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A Novel Heatsink for Thermo-Electric Power Harvesting of Structural Health Monitoring Systems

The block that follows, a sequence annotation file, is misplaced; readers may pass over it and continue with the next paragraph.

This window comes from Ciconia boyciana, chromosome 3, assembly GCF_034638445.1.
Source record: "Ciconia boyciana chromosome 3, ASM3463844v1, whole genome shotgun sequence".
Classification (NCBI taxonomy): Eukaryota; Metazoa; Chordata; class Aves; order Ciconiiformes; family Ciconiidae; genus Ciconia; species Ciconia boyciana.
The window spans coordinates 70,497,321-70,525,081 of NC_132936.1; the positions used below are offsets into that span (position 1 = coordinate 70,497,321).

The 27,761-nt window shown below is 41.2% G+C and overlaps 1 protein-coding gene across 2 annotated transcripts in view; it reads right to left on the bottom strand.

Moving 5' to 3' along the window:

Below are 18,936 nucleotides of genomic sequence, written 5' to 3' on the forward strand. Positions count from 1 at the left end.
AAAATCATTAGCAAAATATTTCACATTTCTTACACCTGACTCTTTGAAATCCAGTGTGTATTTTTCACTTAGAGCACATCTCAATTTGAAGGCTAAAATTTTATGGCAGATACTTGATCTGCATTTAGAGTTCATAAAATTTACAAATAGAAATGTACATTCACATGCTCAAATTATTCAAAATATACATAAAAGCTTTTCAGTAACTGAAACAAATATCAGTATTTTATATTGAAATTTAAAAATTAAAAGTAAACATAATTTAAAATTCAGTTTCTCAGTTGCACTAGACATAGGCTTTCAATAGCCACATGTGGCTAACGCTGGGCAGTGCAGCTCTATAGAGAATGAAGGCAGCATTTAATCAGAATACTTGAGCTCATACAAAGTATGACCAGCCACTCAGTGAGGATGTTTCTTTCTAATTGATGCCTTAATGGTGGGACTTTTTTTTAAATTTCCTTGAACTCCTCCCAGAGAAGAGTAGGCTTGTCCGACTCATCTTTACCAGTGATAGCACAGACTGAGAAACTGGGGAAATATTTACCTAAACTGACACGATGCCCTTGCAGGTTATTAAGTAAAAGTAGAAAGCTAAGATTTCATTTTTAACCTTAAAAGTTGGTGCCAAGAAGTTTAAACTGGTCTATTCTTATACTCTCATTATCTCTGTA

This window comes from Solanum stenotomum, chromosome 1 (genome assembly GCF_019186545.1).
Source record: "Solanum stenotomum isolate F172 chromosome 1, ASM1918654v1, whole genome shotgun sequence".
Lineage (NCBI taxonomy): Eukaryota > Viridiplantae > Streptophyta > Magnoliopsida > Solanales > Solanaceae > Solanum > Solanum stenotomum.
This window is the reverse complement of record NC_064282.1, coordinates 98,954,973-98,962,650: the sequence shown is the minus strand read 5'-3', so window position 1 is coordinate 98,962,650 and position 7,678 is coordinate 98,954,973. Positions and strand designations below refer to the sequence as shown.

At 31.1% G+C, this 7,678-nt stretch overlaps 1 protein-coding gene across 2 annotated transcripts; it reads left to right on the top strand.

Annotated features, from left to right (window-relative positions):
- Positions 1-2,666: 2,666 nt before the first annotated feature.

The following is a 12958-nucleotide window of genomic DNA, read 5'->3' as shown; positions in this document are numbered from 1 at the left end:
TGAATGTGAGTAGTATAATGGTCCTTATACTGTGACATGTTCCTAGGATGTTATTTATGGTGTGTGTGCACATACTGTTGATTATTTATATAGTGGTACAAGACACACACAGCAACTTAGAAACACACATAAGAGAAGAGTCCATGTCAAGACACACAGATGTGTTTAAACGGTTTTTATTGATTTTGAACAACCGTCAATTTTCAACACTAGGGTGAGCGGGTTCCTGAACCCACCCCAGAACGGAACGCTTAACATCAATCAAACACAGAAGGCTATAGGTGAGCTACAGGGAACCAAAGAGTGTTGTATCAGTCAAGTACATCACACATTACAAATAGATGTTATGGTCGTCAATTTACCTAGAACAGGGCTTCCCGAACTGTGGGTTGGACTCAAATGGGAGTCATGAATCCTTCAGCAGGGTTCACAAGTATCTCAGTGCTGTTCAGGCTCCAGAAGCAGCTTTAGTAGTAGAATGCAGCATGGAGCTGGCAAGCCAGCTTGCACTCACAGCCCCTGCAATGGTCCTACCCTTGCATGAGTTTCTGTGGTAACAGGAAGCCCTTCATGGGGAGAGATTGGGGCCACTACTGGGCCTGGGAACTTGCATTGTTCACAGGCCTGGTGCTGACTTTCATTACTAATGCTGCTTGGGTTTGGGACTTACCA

Recent research in energy harvesting is leading to the possibility of developing self-powered structural health monitoring (SHM) systems for aerospace applications. Particularly, temperature gradients originated at different locations of the aircraft can be converted into electric current by using thermoelectric generators (TEGs). TEGs are a suitable option for power harvesting since they (i) can be easily mounted on aircraft components, (ii) are lightweight, (iii) do not contain movable parts and (iv) provide high-energy conversion. TEGs are generally combined with thermal diffusion systems (heatsinks) to dissipate heat from a high temperature surface to the ambient air. The present study investigates the design, manufacturing and testing of a novel air-cooled heatsink used to increase temperature gradients on the surfaces of a commercial TEG element and, in turn, the power generation. In particular, a novel heatsink geometry and hybrid material configuration are analysed to enhance the heat spread in the power harvesting system in order to further improve the TEG performance. Numerical finite element simulations and experimental tests are carried out to assess the characteristics of the novel heatsink in combination with a commercial TEG device. Experimental results reveal that the proposed thermal diffusion system provides higher level of performance in comparison with traditional fin array heatsinks. Moreover, considering 100°C and 25°C as heat source and ambient temperature, respectively, the presented heatsink-TEG arrangement produces enough energy to power an ultrasound SHM system for aerospace applications (output power over 30 mW).

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